The next step of applying the transparent acryl required me to go indoor, as I didnít want any outdoory things landing on my drying acryl and thereby being sealed in the water surface forever. It was fall, so lotís of outdoory things were floating around through the air. Meanwhile the coastline was more elaborate Ė youíll see in my next post.

    The transparent acryl was applied on the cloth. With a big round brush I dabbed the still wet acryl and achieved a nice wave structure. I had to be very careful not to strike the brush, as the strokes could be seen clearly in the acryl gel.

    Now the only thing to do was to wait and hope, that the transparent acryl really was transparent and not white. Otherwise we had to change the place of battle to the arctics...

    But my sorrows were causeless. The acryl dried out perfectly transparent. The only thing I had to do was to highlight the waves by drybrushing them white. The result was pleasing enough for me. The bulge you can see one the picture finally settled, as the piece lay flat for a few days.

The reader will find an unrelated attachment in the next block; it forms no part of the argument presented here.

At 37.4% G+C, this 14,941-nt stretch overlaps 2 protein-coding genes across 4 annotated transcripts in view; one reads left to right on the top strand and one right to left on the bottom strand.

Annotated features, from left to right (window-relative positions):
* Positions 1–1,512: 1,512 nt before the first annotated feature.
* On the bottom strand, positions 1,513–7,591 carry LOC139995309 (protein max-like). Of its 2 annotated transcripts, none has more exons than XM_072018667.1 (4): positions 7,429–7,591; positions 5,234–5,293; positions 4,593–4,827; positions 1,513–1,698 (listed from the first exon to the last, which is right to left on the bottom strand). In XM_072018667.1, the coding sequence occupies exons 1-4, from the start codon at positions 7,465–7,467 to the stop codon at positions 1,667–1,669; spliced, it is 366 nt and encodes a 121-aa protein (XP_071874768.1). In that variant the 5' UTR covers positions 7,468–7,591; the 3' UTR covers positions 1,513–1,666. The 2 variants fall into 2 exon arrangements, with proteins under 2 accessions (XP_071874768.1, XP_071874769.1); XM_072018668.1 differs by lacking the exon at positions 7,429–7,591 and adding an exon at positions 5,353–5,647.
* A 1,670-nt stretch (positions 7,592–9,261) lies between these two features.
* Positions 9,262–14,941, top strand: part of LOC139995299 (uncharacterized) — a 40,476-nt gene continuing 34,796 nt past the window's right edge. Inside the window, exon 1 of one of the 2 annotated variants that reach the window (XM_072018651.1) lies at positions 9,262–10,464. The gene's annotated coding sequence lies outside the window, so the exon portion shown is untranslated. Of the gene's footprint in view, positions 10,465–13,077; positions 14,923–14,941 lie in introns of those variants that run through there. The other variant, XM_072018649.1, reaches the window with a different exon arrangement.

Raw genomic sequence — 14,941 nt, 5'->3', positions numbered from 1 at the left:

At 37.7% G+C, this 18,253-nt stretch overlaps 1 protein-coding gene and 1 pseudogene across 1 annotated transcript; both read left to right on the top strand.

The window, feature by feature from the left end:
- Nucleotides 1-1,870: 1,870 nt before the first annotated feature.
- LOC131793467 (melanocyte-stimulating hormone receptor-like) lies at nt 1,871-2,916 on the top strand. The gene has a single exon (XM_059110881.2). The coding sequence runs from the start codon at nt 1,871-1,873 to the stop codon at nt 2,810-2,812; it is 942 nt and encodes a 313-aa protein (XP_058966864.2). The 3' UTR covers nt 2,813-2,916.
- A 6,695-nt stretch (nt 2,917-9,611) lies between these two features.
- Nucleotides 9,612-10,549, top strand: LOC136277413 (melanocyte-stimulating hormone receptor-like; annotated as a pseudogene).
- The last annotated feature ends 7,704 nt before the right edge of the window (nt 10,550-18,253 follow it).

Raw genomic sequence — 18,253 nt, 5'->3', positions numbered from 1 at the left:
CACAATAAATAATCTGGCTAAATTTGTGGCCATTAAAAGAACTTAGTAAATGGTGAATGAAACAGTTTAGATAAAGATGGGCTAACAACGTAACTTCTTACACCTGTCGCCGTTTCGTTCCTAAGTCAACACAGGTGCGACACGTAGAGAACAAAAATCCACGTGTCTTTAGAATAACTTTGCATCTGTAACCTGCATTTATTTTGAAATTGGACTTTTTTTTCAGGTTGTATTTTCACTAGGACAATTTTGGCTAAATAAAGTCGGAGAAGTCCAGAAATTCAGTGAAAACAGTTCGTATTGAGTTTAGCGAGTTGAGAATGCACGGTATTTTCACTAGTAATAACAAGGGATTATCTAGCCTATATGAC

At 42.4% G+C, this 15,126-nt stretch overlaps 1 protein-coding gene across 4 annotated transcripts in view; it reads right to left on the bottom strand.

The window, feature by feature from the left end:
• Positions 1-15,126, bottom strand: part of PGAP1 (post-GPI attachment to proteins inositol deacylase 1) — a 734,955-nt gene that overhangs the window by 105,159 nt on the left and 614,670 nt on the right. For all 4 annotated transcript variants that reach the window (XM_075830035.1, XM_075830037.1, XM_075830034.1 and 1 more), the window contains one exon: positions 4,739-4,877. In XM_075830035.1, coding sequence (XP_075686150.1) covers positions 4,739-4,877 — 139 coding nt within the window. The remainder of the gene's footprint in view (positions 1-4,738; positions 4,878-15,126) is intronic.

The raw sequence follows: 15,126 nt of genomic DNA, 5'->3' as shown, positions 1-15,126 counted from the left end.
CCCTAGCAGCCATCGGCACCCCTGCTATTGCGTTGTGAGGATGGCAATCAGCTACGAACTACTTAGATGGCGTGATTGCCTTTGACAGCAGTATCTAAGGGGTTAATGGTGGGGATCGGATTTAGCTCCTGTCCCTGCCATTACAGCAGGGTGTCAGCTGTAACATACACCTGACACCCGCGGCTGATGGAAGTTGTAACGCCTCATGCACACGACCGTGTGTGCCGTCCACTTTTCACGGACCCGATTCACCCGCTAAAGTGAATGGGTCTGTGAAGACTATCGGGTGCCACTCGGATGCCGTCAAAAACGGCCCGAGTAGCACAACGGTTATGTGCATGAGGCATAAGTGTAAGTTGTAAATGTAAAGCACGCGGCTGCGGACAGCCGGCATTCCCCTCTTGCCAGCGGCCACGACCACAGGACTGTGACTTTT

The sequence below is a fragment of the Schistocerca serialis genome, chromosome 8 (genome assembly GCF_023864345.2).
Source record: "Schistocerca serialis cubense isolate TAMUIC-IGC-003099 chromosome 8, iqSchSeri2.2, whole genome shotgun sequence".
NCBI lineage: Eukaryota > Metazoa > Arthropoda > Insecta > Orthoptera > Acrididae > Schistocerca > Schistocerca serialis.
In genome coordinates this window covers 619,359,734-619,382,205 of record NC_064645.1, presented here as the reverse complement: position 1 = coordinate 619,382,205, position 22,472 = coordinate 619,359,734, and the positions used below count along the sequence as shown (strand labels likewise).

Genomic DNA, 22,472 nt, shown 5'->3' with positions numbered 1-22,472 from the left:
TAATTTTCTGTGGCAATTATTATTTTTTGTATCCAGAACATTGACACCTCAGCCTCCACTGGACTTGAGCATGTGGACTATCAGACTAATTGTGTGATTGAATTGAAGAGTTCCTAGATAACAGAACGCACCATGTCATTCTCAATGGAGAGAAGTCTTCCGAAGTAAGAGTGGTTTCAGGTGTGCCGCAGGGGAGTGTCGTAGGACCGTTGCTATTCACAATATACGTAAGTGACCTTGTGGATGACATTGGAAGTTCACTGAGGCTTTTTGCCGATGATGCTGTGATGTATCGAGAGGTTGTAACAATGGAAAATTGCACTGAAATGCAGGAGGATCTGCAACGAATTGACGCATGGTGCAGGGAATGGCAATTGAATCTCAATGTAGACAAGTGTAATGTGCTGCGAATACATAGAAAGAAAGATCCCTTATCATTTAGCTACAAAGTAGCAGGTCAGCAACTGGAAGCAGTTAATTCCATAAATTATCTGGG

More pictures coming soon, as well as a description of how I built the shoreline.
    This article was originally published in forum thread: The Battle of St. Lucia - Demo table for this years Hamburger Tactica started by Alabastero View original post
    Comments 2 Comments
    1. Alabastero's Avatar
      Alabastero -
      Thanks Rob!

      Here comes the next part of the project:

      The Coastline